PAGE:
It was mentioned to me awhile ago that the National Museum in Yongsan was holding a large exhibition of Goryeo era celadon - its first in 20 years - and I sort of stumbled upon it this week. Here's some information on it:
This special exhibition is based on the research achievements on the peninsula's long ceramic tradition which have undergone a remarkable development since the 1990s. The purpose of the exhibition lies in outlining the development of Goryeo celadon wares such as its birth, and origin and application of inlay techniques. Furthermore, it is put together to take a closer look into the role, production, and circulation of the celadon, and its relationship with other metal crafts and lacquer wares during Goryeo Dynasty.It's well worth seeing, though this Sunday (December 16) is the last day. There's also a book with photos of the entire collection available for purchase.
The exhibition presents 350 intact celadon wares. They have been carefully selected from the collection in Korea and other countries in regards to the importance and quality. In terms of the scale, the exhibition is the largest of a kind in history. It includes 29 nation's designated cultural heritage(18 National Treasures and 11 Treasures) and two Japan's designated important cultural assets, making the exhibition an unprecedented case of bringing together top quality celadon wares.
Down at the Independence Hall in Cheonan is another exhibition, this one of colonial era postcards. If you like old photos and views of Korea's major cities (and of the countryside and daily life) from the 1910s to the 1930s, there are 150 postcards of such scenes on display there, and more collected in a slideshow. There's almost no information about this exhibition (in the media) in English, and though it's noted on the Korean language site, there's no information on the English language site (though there's useful information on how to get there). This page (I hope that link works) has links to a few examples, including this street scene and this postcard (one of ten or so which shows both sides at the exhibition) written by Ahn Chang-ho to his daughter while in the U.S. Rather annoyingly, that page has a link to a photo of the book on display there which collects all of the postcards, but it's not available to buy.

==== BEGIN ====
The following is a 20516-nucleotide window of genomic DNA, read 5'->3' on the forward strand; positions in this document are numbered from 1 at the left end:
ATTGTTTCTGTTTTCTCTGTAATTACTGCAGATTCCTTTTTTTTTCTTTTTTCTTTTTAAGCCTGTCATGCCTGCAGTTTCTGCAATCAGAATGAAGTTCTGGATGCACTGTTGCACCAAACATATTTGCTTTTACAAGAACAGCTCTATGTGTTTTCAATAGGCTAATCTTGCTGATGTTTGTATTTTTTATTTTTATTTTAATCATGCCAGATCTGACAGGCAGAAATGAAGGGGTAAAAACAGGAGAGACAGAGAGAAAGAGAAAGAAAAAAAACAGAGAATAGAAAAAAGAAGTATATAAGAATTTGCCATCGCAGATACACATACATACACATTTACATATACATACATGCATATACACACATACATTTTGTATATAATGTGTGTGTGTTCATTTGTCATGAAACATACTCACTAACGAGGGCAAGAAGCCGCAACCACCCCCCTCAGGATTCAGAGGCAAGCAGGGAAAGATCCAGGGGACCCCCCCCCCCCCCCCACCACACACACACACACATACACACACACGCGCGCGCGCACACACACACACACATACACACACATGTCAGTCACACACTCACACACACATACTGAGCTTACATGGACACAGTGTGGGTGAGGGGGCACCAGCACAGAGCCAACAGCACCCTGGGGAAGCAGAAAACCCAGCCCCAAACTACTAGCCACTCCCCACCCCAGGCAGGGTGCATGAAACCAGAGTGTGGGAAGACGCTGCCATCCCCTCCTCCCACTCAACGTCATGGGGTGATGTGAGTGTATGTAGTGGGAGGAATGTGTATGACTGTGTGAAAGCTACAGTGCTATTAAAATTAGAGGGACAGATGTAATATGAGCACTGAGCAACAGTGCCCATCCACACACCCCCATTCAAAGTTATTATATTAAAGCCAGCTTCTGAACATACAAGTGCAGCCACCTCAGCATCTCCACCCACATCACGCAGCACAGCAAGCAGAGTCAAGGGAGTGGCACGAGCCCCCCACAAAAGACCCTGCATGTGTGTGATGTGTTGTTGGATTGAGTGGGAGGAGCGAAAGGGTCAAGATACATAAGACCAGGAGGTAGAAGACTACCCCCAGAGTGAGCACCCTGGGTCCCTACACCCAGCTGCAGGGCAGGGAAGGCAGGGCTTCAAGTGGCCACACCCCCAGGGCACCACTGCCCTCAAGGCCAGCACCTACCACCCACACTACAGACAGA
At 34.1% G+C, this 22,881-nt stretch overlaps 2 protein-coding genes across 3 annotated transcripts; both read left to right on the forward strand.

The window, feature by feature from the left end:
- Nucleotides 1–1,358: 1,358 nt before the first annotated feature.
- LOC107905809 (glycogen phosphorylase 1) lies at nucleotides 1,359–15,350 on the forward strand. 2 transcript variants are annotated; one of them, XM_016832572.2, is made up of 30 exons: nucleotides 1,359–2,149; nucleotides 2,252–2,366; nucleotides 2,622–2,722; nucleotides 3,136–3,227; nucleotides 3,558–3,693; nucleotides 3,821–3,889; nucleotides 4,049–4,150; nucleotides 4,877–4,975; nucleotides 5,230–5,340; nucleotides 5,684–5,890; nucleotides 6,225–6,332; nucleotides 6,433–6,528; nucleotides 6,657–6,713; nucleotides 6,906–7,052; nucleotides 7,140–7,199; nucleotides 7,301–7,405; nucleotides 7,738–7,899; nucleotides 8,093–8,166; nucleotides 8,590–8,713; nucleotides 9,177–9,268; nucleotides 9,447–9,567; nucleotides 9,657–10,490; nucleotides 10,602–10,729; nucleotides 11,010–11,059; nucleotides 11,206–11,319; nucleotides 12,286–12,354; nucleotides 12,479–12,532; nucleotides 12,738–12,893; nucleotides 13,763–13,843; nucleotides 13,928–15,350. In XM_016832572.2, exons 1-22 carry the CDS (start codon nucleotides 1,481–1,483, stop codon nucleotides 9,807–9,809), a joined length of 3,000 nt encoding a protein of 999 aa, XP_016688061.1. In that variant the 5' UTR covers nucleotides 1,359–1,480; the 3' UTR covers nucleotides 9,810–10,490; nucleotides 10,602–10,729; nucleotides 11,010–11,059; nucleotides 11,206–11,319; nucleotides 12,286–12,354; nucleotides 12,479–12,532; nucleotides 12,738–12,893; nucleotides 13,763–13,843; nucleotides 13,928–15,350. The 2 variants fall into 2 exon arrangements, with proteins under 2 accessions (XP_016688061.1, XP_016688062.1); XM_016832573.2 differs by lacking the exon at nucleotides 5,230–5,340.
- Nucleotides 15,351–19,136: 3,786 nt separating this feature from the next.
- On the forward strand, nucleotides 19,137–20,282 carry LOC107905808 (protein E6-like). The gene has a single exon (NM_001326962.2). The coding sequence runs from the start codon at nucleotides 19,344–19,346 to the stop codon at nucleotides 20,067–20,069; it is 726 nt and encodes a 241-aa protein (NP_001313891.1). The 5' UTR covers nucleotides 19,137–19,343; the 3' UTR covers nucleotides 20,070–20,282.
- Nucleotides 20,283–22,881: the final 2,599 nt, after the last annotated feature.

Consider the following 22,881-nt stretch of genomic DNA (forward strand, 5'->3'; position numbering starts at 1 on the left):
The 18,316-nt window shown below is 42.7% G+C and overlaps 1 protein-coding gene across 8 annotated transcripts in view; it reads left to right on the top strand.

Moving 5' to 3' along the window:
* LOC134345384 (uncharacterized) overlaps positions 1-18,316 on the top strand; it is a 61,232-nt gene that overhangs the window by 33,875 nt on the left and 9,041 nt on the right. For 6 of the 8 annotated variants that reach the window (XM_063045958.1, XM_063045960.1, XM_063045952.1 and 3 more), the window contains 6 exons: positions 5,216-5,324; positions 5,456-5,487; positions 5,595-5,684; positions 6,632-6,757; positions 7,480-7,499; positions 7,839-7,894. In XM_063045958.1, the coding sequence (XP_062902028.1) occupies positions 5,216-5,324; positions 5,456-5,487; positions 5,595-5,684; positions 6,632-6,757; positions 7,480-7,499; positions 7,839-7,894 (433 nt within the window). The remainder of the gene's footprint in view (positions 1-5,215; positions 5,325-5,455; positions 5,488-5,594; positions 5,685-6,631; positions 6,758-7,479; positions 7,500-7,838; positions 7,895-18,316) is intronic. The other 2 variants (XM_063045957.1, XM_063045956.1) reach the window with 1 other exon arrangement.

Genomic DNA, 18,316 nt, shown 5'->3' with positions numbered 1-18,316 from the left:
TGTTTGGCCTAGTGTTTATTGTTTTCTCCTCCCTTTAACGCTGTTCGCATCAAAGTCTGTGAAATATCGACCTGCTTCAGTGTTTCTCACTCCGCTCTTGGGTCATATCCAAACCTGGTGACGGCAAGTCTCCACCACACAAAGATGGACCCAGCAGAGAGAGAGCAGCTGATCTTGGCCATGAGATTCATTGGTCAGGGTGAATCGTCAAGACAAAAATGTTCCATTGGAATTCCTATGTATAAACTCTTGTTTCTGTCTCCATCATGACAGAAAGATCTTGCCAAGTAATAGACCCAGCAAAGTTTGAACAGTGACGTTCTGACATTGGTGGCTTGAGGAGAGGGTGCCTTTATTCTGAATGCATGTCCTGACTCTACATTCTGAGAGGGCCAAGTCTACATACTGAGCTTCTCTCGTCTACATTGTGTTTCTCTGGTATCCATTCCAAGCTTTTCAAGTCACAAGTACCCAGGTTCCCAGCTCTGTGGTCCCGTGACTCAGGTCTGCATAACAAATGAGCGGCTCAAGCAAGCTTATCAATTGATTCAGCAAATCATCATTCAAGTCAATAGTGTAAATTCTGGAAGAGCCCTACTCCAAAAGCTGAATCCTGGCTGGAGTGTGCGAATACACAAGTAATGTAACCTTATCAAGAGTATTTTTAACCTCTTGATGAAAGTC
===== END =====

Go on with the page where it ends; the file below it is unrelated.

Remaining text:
The exhibition is in Hall #7, to the right behind the large main hall. From Seoul, taking a train down to Cheonan and a ~30 minute bus ride to the hall, you could probably spend all day there. I only saw the exhibition, the remains of the old government general building (I'll put up photos of it another day) and the first two of seven halls and that took over three hours. The exhibition is on until the end of the year.